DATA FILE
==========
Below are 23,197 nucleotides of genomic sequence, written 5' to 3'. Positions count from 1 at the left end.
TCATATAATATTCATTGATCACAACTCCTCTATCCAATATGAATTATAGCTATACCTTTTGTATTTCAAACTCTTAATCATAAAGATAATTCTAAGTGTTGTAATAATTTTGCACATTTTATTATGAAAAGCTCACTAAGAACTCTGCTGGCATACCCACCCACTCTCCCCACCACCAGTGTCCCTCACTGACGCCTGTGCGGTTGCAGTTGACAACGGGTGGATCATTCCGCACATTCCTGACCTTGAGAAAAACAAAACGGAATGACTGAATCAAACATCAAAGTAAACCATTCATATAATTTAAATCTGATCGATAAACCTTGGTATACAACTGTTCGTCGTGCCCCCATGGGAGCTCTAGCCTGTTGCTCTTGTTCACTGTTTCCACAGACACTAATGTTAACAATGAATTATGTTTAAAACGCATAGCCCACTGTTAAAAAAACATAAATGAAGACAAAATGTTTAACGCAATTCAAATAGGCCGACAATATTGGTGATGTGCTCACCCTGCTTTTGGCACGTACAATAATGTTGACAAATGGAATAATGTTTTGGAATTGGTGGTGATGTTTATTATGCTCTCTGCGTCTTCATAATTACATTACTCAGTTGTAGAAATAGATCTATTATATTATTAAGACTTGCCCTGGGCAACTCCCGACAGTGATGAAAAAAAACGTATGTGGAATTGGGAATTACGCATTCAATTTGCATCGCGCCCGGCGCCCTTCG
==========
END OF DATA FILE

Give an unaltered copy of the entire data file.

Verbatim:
Below are 23,197 nucleotides of genomic sequence, written 5' to 3'. Positions count from 1 at the left end.
TCATATAATATTCATTGATCACAACTCCTCTATCCAATATGAATTATAGCTATACCTTTTGTATTTCAAACTCTTAATCATAAAGATAATTCTAAGTGTTGTAATAATTTTGCACATTTTATTATGAAAAGCTCACTAAGAACTCTGCTGGCATACCCACCCACTCTCCCCACCACCAGTGTCCCTCACTGACGCCTGTGCGGTTGCAGTTGACAACGGGTGGATCATTCCGCACATTCCTGACCTTGAGAAAAACAAAACGGAATGACTGAATCAAACATCAAAGTAAACCATTCATATAATTTAAATCTGATCGATAAACCTTGGTATACAACTGTTCGTCGTGCCCCCATGGGAGCTCTAGCCTGTTGCTCTTGTTCACTGTTTCCACAGACACTAATGTTAACAATGAATTATGTTTAAAACGCATAGCCCACTGTTAAAAAAACATAAATGAAGACAAAATGTTTAACGCAATTCAAATAGGCCGACAATATTGGTGATGTGCTCACCCTGCTTTTGGCACGTACAATAATGTTGACAAATGGAATAATGTTTTGGAATTGGTGGTGATGTTTATTATGCTCTCTGCGTCTTCATAATTACATTACTCAGTTGTAGAAATAGATCTATTATATTATTAAGACTTGCCCTGGGCAACTCCCGACAGTGATGAAAAAAAACGTATGTGGAATTGGGAATTACGCATTCAATTTGCATCGCGCCCGGCGCCCTTCG